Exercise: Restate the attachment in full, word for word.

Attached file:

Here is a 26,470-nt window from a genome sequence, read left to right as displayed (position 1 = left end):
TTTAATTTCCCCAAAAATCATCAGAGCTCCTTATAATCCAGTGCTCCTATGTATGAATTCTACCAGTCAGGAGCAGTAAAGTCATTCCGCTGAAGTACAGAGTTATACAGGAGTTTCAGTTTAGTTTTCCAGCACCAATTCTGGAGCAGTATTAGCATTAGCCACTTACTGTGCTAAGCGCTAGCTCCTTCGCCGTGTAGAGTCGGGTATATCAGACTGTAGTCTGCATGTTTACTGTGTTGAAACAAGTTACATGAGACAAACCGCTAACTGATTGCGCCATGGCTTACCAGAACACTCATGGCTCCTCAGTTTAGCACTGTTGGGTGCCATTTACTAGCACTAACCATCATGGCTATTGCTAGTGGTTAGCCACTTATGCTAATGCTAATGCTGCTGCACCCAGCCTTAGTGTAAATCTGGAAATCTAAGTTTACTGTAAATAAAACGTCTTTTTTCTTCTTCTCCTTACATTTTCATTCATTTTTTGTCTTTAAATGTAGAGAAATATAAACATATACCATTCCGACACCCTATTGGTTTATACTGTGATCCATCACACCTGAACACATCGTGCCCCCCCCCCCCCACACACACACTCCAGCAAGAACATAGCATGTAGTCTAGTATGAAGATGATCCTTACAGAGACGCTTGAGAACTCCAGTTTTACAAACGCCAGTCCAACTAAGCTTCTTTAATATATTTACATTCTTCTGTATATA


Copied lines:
Here is a 26,470-nt window from a genome sequence, read left to right as displayed (position 1 = left end):
TTTAATTTCCCCAAAAATCATCAGAGCTCCTTATAATCCAGTGCTCCTATGTATGAATTCTACCAGTCAGGAGCAGTAAAGTCATTCCGCTGAAGTACAGAGTTATACAGGAGTTTCAGTTTAGTTTTCCAGCACCAATTCTGGAGCAGTATTAGCATTAGCCACTTACTGTGCTAAGCGCTAGCTCCTTCGCCGTGTAGAGTCGGGTATATCAGACTGTAGTCTGCATGTTTACTGTGTTGAAACAAGTTACATGAGACAAACCGCTAACTGATTGCGCCATGGCTTACCAGAACACTCATGGCTCCTCAGTTTAGCACTGTTGGGTGCCATTTACTAGCACTAACCATCATGGCTATTGCTAGTGGTTAGCCACTTATGCTAATGCTAATGCTGCTGCACCCAGCCTTAGTGTAAATCTGGAAATCTAAGTTTACTGTAAATAAAACGTCTTTTTTCTTCTTCTCCTTACATTTTCATTCATTTTTTGTCTTTAAATGTAGAGAAATATAAACATATACCATTCCGACACCCTATTGGTTTATACTGTGATCCATCACACCTGAACACATCGTGCCCCCCCCCCCCCACACACACACTCCAGCAAGAACATAGCATGTAGTCTAGTATGAAGATGATCCTTACAGAGACGCTTGAGAACTCCAGTTTTACAAACGCCAGTCCAACTAAGCTTCTTTAATATATTTACATTCTTCTGTATATA